Although they didn’t play together much of the year, Dow’s No. 4 doubles team of Maggie Schaller and Reema Patel defeated top-seed Lauren Ruby and Kaela Bernard of Bloomfield Hills, 6-4, 7-6.

“We interchange the lineup to see who plays the best together,’’ said Patel. “We played Bloomfield Hills before and lost to them in a tie-break. We knew how to prepare for the match. We know every point is important if we want to win the state championship.’’

Click for full results.

PHOTOS: (Top) A doubles pair celebrates during the LP Division 1 Finals. (Middle) Ann Arbor Pioneer freshman Kari Miller returns a shot on the way to winning No. 1 singles. (Below) Midland Dow, top, and Northville shared the team title. (Click to see more from HighSchoolSportsScene.com.)

Adams' Fu Hoping to Write Championship Headline After Repeat Finalist Finishes

By Keith Dunlap
Special for MHSAA.com

May 23, 2024

ROCHESTER HILLS — An editor for her school newspaper the last two years, Nicole Fu is one who loves to tell good stories and write good headlines. 

Greater DetroitA junior at Adams, Fu enjoys getting to know people around the school and giving them a moment in the sun, so to speak.

“I love being able to talk with so many people and learn the stories behind their accomplishments,” Fu said.

It’s ironic, because come the end of next Saturday’s Lower Peninsula Division 1 Girls Tennis Finals, Fu hopes professional media outlets around the state will talk about her own story of accomplishment, possibly with headlines such as “Redemption Feels Sweet for Fu” or “Third Time is Charm for Adams Tennis Star.”

Both the last two years, Fu has advanced to the championship match at No. 1 singles in Division 1. 

But while quite an accomplishment to do so as a freshman and sophomore, she also left somewhat unsatisfied, losing in 2022 to Reese Miller of Ann Arbor Pioneer (6-1, 6-1) and last spring to Sari Woo of Ann Arbor Skyline (6-3, 6-4). 

“Being in the final both my freshman and sophomore years has shown me that I have what it takes to win a state championship even when it gets tough,” Fu said. “Last year especially has shown me that I’m not far from the title, and staying strong both mentally and physically is going to be crucial to hopefully winning a state title.”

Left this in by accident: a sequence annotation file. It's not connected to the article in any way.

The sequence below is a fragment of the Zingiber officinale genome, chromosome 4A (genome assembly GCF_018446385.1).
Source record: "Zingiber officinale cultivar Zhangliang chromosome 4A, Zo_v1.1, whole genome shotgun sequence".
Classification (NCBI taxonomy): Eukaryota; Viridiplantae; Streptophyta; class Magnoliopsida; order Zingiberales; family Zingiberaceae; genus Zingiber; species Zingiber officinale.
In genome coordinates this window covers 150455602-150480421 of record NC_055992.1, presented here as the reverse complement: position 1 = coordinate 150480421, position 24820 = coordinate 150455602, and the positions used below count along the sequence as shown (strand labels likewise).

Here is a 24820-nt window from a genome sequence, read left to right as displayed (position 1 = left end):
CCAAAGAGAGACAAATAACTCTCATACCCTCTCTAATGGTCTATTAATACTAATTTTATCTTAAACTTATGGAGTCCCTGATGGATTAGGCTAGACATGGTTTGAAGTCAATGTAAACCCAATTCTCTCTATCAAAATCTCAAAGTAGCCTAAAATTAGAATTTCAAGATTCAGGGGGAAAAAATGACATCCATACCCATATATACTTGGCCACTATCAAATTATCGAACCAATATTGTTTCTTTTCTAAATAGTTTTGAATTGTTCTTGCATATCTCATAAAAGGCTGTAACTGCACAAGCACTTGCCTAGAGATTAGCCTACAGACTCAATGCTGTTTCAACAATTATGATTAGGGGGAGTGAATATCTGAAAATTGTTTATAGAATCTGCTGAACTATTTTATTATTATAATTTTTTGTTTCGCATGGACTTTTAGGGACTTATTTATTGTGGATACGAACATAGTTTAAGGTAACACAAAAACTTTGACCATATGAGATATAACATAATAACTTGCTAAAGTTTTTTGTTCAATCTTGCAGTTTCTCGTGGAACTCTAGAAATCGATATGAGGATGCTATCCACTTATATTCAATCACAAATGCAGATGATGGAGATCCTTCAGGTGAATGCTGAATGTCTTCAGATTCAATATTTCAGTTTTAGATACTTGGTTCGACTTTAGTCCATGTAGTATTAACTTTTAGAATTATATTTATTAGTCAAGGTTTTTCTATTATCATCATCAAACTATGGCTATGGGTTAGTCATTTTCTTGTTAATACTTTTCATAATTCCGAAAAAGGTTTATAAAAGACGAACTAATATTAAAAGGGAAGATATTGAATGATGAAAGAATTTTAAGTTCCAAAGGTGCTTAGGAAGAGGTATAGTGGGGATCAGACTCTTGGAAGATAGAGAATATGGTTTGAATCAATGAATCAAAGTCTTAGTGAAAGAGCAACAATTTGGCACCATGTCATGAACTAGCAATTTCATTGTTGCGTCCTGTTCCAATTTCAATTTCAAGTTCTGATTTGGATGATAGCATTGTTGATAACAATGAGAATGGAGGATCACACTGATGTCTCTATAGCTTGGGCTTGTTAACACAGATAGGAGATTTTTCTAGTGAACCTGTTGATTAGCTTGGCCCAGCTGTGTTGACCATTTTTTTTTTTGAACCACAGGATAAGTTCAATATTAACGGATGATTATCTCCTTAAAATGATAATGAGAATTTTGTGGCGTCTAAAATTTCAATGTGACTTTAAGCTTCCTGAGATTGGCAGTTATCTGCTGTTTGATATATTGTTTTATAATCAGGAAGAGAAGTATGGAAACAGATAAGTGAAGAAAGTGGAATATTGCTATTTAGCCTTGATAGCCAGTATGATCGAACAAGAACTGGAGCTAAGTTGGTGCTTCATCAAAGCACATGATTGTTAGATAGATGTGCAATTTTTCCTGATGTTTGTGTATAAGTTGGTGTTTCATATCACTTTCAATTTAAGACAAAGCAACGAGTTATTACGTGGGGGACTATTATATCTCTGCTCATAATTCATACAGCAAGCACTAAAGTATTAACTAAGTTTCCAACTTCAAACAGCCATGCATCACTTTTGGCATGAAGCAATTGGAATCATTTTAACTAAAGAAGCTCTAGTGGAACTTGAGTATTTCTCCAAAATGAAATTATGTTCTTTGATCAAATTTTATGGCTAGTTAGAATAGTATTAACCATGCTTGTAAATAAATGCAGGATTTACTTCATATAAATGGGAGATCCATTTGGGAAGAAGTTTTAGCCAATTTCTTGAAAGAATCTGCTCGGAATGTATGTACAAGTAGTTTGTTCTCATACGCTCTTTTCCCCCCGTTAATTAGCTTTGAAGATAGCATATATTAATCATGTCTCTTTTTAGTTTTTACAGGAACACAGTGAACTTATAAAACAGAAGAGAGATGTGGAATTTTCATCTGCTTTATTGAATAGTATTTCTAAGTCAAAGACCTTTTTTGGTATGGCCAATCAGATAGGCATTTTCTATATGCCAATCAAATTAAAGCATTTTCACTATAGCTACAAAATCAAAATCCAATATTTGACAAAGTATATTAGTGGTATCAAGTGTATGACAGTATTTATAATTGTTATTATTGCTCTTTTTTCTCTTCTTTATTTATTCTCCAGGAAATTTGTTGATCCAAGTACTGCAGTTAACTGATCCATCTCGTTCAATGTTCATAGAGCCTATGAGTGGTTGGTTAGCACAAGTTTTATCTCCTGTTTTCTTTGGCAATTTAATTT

No doubt, Fu should be one of the top contenders, if not the favorite.

She enters with an 18-0 record and has brilliantly handled opponents attempting to give her their best performances.

“Her ability to handle the pressure has improved a lot,” Adams head coach Greg Burks said. “She has matured as a top-level player and competes as well as any player I’ve ever had.”

Fu, left, congratulates Ann Arbor Skyline's Sari Woo after their match.Fu actually said she got her start in tennis a little later than most. After dabbling in soccer and swimming, Fu started playing tennis at age 10 when one of her mom’s co-workers gave her a foam ball and a kids racquet. 

“Then I started hitting against our living room wall, and one day my mom asked if I wanted to take an actual tennis lesson,” Fu said. 

From there, Fu started playing in tournaments, and the tennis bug bit her.

“I really loved competing in matches, so I didn’t stop and it ended up being very rewarding,” she said.

Fu also has an accomplished hitting partner in twin sister Katie, who lost in the championship match at No. 2 singles last year. 

“She’s always a great hitting partner, and it’s really nice to have someone who understands the sport and what it takes to balance that out with everything else,” Nicole Fu said. “She’s basically my second brain too, so having her around during the season is super fun and helpful for keeping me in check.”

Fu has a collegiate future in the sport, having committed in November to play tennis at the U.S. Naval Academy. 

“Obviously the education is extraordinary, and attending a service academy builds your character both physically and mentally and sets you up to make an impact on the nation,” Fu said. 

When it comes to next week’s MHSAA Tournament, Fu obviously is aiming to make another impact at the championship level – but this time finish the quest she fell short of the last two years. 

“This year as a back-to-back finalist and a strong favorite has put a lot of pressure on me to win my matches,” she said. “So there’s definitely a lot of expectations for this season, and managing that was a little bit tough in the beginning of the season. But over time I’ve kind of learned to embrace it, and it’s given me more confidence in my matches knowing I’m the player people are aiming to beat.”

Keith DunlapKeith Dunlap has served in Detroit-area sports media for more than two decades, including as a sportswriter at the Oakland Press from 2001-16 primarily covering high school sports but also college and professional teams. His bylines also have appeared in USA Today, the Washington Post, the Detroit Free Press, the Houston Chronicle and the Boston Globe. He served as the administrator for the Oakland Activities Association’s website from 2017-2020. Contact him at [email protected] with story ideas for Oakland, Macomb and Wayne counties.

PHOTOS (Top) Rochester Adams' Nicole Fu returns a volley during last season's No. 1 singles championship match at the Lower Peninsula Division 1 Finals. (Middle) Fu, left, congratulates Ann Arbor Skyline's Sari Woo after their match. (Click for more from High School Sports Scene.)